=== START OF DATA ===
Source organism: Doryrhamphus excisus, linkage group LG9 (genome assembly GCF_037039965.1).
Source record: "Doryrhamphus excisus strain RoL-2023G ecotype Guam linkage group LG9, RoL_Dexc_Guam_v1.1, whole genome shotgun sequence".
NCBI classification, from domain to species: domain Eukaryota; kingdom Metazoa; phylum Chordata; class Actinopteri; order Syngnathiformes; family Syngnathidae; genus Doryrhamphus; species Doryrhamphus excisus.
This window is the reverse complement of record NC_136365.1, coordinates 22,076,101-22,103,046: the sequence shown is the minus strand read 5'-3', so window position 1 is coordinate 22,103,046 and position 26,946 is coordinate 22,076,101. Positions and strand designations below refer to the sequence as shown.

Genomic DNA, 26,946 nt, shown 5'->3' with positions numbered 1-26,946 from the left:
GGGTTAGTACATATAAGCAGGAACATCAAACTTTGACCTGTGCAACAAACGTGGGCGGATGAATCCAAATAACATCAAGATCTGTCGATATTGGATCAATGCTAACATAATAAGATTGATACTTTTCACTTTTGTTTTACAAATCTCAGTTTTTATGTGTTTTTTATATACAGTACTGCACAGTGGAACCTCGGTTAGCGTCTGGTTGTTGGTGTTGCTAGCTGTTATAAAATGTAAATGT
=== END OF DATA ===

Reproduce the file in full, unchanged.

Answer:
Source organism: Doryrhamphus excisus, linkage group LG9 (genome assembly GCF_037039965.1).
Source record: "Doryrhamphus excisus strain RoL-2023G ecotype Guam linkage group LG9, RoL_Dexc_Guam_v1.1, whole genome shotgun sequence".
NCBI classification, from domain to species: domain Eukaryota; kingdom Metazoa; phylum Chordata; class Actinopteri; order Syngnathiformes; family Syngnathidae; genus Doryrhamphus; species Doryrhamphus excisus.
This window is the reverse complement of record NC_136365.1, coordinates 22,076,101-22,103,046: the sequence shown is the minus strand read 5'-3', so window position 1 is coordinate 22,103,046 and position 26,946 is coordinate 22,076,101. Positions and strand designations below refer to the sequence as shown.

Genomic DNA, 26,946 nt, shown 5'->3' with positions numbered 1-26,946 from the left:
GGGTTAGTACATATAAGCAGGAACATCAAACTTTGACCTGTGCAACAAACGTGGGCGGATGAATCCAAATAACATCAAGATCTGTCGATATTGGATCAATGCTAACATAATAAGATTGATACTTTTCACTTTTGTTTTACAAATCTCAGTTTTTATGTGTTTTTTATATACAGTACTGCACAGTGGAACCTCGGTTAGCGTCTGGTTGTTGGTGTTGCTAGCTGTTATAAAATGTAAATGT